What Caused the Recent Fungal Meningitis Outbreak?
By Jim Lewis, Medical Malpractice Lawyer
The recent outbreak of fungal meningitis has many in the medical community desperate to get to the bottom of the cause. Possibilities abound and everyone appears to have a theory. Could it have been some moldy ceiling tiles? What about the dirty shoes of a careless employee? How about a contaminated ingredient?
There are many ways the fungus could have gotten inside the New England Compounding Center, a pharmacy in Massachusetts that has been blamed for the outbreak. The steroid injections made by the compounding pharmacy have already been recalled after leading to the death of 25 people and sickness in nearly 350 more.
So far regulators from both state and federal agencies have been quiet about what problem may have led to the contamination. It has been revealed that inspectors found fungus growing in more than 50 vials from the pharmacy. FDA investigators remain on the scene in Farmingham, Massachusetts in an attempt to better understand what went wrong.
Despite the lack of information, outside experts tend to agree that dirty conditions in the plant are likely to blame. This could include a number of possible sources of contamination, including faulty sterilizing equipment, tainted ingredients or sloppiness on the part of employees.
One problem for the pharmacy is that the drug used in the steroid injection is made without preservatives meaning there is no additive that is able to kill germs lurking in the medicine. Given this lack of preservative, it’s critical that the drug be manufactured under incredibly sterile conditions.
Though compounding pharmacies aren’t as tightly regulated as major manufacturers, they are supposed to follow certain basic rules including cleaning the floors and all other surfaces daily, monitoring the air supply in “clean rooms” where the drugs are actually made, ensuring that employees wear gloves and gowns and testing samples from each lot. These rules of standard practice exist in the U.S. Pharmacopeia, a national standards book for compounding medicines that is written by a nonprofit scientific organization.
To make the steroid used in this case, a chemical powder from a supplier was mixed with a liquid, sterilized through heating, then pumped into vials. It’s possible that the powder was contaminated, either at the New England Compounding Center or another location. Given the vast amount of the medicine produced, the time it would take to make the batches might allow the medicine time to be contaminated. It’s also possible that if a worker took a break for coffee or to go to the bathroom that they could have hurried back into the lab without properly washing up, thus introducing contamination.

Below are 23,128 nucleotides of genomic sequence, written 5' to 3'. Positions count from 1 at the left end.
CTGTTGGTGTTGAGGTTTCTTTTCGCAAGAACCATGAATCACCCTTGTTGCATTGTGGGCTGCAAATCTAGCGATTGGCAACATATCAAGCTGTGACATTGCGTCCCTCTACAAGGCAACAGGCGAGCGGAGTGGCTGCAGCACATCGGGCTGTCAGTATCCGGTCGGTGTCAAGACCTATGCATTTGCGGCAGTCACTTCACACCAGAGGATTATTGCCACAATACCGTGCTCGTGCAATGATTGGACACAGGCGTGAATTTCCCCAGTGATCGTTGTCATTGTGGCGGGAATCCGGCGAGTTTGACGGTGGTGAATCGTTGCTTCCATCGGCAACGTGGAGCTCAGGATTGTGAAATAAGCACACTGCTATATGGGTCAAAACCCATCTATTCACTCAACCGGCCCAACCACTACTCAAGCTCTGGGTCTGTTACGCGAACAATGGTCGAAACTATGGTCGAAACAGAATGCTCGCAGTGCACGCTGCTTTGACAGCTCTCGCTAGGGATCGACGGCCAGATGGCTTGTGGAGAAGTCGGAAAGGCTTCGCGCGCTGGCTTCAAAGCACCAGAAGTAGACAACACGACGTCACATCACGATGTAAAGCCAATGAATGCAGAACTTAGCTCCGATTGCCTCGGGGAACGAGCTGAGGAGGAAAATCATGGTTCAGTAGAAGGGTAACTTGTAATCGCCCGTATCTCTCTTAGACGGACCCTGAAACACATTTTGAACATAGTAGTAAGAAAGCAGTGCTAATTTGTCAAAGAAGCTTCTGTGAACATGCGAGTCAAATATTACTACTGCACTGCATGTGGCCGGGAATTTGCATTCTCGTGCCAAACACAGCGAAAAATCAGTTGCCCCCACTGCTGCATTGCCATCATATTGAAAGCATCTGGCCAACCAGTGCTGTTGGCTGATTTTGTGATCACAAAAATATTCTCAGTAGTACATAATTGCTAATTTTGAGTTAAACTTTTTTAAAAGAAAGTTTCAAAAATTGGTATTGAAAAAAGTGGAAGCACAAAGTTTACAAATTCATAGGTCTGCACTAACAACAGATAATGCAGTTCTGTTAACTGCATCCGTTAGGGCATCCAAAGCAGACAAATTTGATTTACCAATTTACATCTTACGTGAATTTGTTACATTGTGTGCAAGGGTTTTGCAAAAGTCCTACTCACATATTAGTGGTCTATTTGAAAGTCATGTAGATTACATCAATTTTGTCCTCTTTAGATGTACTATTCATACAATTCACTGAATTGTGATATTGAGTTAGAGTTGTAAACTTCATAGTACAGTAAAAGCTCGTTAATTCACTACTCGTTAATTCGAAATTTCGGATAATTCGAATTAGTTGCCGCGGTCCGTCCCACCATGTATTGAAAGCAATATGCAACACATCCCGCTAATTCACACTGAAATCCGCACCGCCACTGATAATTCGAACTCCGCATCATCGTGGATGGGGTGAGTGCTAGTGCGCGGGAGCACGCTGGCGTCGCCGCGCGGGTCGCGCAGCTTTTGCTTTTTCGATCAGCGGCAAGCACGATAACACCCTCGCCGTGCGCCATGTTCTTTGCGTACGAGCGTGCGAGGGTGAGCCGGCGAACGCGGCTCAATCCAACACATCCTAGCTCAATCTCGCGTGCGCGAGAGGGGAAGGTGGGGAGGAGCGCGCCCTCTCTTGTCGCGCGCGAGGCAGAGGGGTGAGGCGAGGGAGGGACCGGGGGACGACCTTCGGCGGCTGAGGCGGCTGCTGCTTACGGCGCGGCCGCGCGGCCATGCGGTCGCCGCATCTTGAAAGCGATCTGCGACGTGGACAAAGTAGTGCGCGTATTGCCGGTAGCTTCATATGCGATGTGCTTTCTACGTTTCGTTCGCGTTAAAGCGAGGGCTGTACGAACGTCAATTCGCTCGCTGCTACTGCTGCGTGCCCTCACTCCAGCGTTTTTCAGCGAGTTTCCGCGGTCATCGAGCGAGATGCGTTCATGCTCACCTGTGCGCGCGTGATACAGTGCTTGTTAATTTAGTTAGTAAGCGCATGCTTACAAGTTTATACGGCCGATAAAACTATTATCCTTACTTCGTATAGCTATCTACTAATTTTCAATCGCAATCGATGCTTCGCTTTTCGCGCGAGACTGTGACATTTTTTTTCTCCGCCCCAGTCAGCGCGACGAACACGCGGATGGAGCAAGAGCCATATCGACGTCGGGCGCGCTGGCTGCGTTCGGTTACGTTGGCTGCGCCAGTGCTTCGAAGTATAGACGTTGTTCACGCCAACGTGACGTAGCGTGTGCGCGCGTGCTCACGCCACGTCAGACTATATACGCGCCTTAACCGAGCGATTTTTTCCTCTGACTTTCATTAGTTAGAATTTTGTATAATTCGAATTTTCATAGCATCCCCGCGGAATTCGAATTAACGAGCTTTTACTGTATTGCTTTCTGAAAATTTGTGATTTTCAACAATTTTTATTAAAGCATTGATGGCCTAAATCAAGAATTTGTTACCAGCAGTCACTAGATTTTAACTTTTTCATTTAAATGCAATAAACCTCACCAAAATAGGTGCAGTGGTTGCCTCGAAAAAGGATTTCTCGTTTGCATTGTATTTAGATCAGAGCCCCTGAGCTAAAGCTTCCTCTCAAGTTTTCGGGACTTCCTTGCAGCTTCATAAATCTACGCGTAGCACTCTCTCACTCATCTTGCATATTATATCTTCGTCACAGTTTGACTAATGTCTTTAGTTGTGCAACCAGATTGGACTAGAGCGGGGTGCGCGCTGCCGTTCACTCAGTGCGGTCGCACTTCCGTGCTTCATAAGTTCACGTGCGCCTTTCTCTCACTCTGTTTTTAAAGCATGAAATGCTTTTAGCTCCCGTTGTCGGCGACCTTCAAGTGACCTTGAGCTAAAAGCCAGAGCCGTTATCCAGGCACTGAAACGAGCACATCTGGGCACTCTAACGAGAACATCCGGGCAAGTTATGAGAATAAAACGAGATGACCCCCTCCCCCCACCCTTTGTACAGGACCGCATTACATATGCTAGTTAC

Though this event has received a significant amount of media attention, it’s important to note that it’s not as uncommon as many people would think. In fact, just last year there were three similar incidents. At least 33 patients came down with fungal eye infections linked to a compounding pharmacy in Florida; a dozen patients were blinded after an outbreak caused by another compounder in Florida; and nine people in Alabama died from taking IV nutritional supplements made by a compounder in that state.
The North Carolina Injury Lawyer’s Perspective:
As experienced North Carolina dangerous drug attorneys, my colleagues and I have helped clients through many cases like this one. Sadly, thousands of people experience the pain of taking a medication prescribed by their doctor only to have it cause serious health problems later on. This happens far too often and the side effects can last a lifetime.
If you have been injured by a dangerous or defective drug, you may be able to hold the company that manufactured and marketed the drug accountable by filing claims for compensation. Read this article to begin learning about your legal rights and options when a faulty product leads to injuries.
About the Editors: The VA-NC medical malpractice attorneys at Shapiro, Lewis & Appleton include medical and surgical malpractice lawyers licensed in both Virginia and Carolina. Our attorneys have experience handling medical malpractice cases involving hospital and doctors’ mistakes, as well as nursing home abuse and neglect. Check out our case results to see our track record of success in medical malpractice lawsuits, and also be sure to read our free medical malpractice reports Top 10 Tips From a Medical Malpractice Insider and Top 5 Surgical Errors. Rick Shapiro and James Lewis have been listed among the Best Lawyers in America since 2008. They, along with fellow attorney Randy Appleton, have also been named Virginia Super Lawyers since 2010, an honor fewer than 5 percent of outstanding attorneys receive.